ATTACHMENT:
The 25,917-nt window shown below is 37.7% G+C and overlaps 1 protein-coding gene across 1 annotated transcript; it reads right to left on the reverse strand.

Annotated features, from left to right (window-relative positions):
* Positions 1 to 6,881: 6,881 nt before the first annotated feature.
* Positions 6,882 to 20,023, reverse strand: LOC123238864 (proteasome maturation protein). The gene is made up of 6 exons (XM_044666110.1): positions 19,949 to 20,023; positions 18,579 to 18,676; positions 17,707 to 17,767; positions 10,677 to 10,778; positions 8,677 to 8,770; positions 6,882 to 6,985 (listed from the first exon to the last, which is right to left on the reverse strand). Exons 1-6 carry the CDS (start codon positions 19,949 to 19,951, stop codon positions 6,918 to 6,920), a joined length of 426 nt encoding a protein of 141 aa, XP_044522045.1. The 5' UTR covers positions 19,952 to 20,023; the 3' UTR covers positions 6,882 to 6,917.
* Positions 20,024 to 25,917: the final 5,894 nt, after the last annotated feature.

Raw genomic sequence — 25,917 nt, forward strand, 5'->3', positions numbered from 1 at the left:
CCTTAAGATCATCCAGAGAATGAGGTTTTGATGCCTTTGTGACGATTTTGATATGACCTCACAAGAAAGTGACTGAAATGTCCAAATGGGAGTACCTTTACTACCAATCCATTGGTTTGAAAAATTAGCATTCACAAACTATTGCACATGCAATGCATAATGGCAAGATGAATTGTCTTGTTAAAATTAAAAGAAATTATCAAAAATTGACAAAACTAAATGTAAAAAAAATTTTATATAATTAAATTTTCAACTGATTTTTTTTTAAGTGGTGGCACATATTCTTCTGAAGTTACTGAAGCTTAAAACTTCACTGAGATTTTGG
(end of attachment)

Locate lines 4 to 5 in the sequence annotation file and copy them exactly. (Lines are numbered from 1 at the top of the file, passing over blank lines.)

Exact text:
* Positions 6,882 to 20,023, reverse strand: LOC123238864 (proteasome maturation protein). The gene is made up of 6 exons (XM_044666110.1): positions 19,949 to 20,023; positions 18,579 to 18,676; positions 17,707 to 17,767; positions 10,677 to 10,778; positions 8,677 to 8,770; positions 6,882 to 6,985 (listed from the first exon to the last, which is right to left on the reverse strand). Exons 1-6 carry the CDS (start codon positions 19,949 to 19,951, stop codon positions 6,918 to 6,920), a joined length of 426 nt encoding a protein of 141 aa, XP_044522045.1. The 5' UTR covers positions 19,952 to 20,023; the 3' UTR covers positions 6,882 to 6,917.
* Positions 20,024 to 25,917: the final 5,894 nt, after the last annotated feature.